Catastrophic error: cannot open source file "ranges" #include <ranges>

I am using the following version of nvc++,

nvc++ --version

nvc++ 23.5-0 64-bit target on x86-64 Linux -tp haswell
NVIDIA Compilers and Tools
Copyright (c) 2022, NVIDIA CORPORATION & AFFILIATES. All rights reserved.

I got the following error messages when I compile a simple saxpy.cpp program.
nvc++ -stdpar -std=c++20 saxpy.cpp

“saxpy.cpp”, line 4: catastrophic error: cannot open source file “ranges

#include <ranges> // for std::views::iota_view

The full contents of the saxpy.cpp program is as follows.

#include <iostream>    // for std::cout
#include <vector>      // for std::vector
#include <execution>   // for std::execution
#include <ranges>      // for std::views::iota_view

int main () {
    float a = 2.0;
    std::vector<float> x = {1.0, 2.0, 3.0, 4.0};
    std::vector<float> y = {2.0, 4.0, 6.0, 8.0};

    auto is = std::views::iota(0, x.size());

    std::for_each(std::execution::par_unseq, is.begin(), is.end(),
        [&](int i) {
            y[i] = a * x[i] + y[i];
        });

    // Print the results
    for (const auto& val : y) {
        std::cout << "Element: " << val << std::endl;
    }

    return 0;
}

Question: Was include ranges ported in nvc++ compiler?

In order to be object compatible with g++, we need to use the GNU STL. Hence, features such as this will be dependent on the GNU version you have nvhpc configure to use. I believe ranges was added in GNU 10.1.

Besides the underlying g++ STL version, the code has a few other issues.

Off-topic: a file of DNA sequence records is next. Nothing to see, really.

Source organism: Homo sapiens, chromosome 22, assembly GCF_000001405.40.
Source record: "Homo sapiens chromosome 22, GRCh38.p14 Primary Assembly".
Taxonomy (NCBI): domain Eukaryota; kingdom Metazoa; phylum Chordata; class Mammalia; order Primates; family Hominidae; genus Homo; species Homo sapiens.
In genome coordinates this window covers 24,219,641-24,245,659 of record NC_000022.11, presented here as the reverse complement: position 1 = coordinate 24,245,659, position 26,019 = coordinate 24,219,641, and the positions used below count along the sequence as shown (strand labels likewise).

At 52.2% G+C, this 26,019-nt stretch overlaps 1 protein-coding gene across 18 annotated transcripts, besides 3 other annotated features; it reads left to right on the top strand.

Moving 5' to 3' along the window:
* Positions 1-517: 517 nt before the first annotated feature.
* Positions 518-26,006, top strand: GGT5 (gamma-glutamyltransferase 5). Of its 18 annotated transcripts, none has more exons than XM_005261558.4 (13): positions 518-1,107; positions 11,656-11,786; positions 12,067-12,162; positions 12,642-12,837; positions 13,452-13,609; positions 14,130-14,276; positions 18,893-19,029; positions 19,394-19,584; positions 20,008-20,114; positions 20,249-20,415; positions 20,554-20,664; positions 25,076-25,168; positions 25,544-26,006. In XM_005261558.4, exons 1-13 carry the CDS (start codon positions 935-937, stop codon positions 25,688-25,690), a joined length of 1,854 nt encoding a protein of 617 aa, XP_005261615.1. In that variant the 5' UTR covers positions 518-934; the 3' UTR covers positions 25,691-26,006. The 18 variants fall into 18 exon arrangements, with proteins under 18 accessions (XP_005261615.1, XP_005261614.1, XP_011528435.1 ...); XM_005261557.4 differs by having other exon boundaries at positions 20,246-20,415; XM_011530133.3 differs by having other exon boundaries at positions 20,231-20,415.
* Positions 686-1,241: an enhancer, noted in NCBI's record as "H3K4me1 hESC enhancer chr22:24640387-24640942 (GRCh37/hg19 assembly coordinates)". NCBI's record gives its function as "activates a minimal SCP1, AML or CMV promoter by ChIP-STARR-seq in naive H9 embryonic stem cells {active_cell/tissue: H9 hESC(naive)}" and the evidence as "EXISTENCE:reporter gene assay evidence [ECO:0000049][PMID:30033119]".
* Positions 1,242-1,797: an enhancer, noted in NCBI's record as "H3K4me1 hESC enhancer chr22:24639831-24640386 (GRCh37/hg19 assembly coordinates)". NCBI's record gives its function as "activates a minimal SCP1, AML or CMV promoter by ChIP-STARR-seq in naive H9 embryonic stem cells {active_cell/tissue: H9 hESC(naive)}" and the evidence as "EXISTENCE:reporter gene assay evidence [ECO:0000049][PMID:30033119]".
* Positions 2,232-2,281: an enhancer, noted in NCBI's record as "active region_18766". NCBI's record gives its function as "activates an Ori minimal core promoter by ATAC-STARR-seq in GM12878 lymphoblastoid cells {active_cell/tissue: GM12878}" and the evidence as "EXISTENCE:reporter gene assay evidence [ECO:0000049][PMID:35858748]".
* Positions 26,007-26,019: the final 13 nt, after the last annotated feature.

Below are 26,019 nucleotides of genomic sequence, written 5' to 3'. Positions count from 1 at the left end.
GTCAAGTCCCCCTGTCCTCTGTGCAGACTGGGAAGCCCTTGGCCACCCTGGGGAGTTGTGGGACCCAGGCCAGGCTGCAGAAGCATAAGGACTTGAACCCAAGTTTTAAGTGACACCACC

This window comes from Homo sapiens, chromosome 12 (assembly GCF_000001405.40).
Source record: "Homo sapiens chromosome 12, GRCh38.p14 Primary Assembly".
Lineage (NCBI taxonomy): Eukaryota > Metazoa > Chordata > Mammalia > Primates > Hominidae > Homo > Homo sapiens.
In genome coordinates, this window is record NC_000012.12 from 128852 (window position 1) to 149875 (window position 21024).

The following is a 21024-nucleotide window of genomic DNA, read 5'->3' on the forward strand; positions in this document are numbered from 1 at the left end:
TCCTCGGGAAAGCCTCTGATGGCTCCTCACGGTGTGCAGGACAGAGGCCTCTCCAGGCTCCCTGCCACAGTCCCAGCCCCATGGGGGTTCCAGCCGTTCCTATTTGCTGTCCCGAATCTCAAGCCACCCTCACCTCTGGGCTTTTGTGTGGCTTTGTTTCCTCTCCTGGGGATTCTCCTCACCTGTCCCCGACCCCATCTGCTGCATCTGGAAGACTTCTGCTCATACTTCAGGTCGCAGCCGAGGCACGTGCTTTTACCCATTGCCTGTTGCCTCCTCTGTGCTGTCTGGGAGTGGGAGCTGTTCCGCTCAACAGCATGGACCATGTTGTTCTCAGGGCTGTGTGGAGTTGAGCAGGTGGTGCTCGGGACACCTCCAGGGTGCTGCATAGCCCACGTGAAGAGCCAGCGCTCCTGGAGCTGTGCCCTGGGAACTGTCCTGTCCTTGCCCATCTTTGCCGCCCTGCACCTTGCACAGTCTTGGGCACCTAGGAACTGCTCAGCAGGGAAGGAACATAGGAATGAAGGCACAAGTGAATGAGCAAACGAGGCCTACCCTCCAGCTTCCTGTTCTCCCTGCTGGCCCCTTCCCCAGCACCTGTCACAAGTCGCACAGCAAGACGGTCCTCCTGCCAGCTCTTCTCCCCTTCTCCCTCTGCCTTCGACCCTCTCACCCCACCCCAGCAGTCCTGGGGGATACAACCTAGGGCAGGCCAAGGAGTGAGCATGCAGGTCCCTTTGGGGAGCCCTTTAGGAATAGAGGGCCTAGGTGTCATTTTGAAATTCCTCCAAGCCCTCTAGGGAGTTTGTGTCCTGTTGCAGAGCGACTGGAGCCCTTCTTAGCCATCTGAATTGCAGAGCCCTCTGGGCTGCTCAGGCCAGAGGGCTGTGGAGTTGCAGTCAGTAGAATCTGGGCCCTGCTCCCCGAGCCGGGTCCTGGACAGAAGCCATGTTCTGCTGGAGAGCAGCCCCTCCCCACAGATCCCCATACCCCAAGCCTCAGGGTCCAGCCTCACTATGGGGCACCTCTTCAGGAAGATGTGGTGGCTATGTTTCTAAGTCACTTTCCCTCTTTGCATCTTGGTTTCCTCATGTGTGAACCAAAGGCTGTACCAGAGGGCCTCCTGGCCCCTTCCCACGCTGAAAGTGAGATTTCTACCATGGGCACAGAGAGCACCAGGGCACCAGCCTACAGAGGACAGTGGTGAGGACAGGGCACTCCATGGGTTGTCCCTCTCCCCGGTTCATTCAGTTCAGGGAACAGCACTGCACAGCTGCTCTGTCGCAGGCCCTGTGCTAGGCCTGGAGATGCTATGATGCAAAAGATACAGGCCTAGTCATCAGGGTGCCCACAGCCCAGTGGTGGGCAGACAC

First “iota” has issues when the lower and upper bounds are of different types, hence I’d suggest casting x.size to an int.

Second, in order to offload to an accelerator, you’ll need to use capture by copy [=], rather than by reference [&]. By reference would pass the host stack address which is not accessible from the device. However given “y” in not mutable, it can’t be used in capture by copy. Instead, you’ll need use pointers to the vector data, rather than the vectors themselves, in the lambda.

Here’s a working version of the code using the GNU 10.1 toolchain’s STL:

 % cat saxpy.cpp
#include <iostream>    // for std::cout
#include <vector>      // for std::vector
#include <algorithm>
#include <execution>   // for std::execution
#include <ranges>      // for std::views::iota_view

int main () {
    float a = 2.0;
    std::vector<float> x = {1.0, 2.0, 3.0, 4.0};
    std::vector<float> y = {2.0, 4.0, 6.0, 8.0};
    float *yp=y.data();
    float *xp=x.data();

    auto is = std::views::iota(0, (int) x.size());

    std::for_each(std::execution::par_unseq, is.begin(), is.end(),
        [=](int i) {
            yp[i] = a * xp[i] + yp[i];
        });

    // Print the results
    for (const auto& val : y) {
        std::cout << "Element: " << val << std::endl;
    }

    return 0;
}
% nvc++ -stdpar --std=c++20 --gcc-toolchain=/home/sw/thirdparty/gcc/gcc-10.1.0/Linux_x86_64/bin/ saxpy.cpp
% a.out
Element: 4
Element: 8
Element: 12
Element: 16

Hope this helps,
Mat

Your reply is perfect. Thanks

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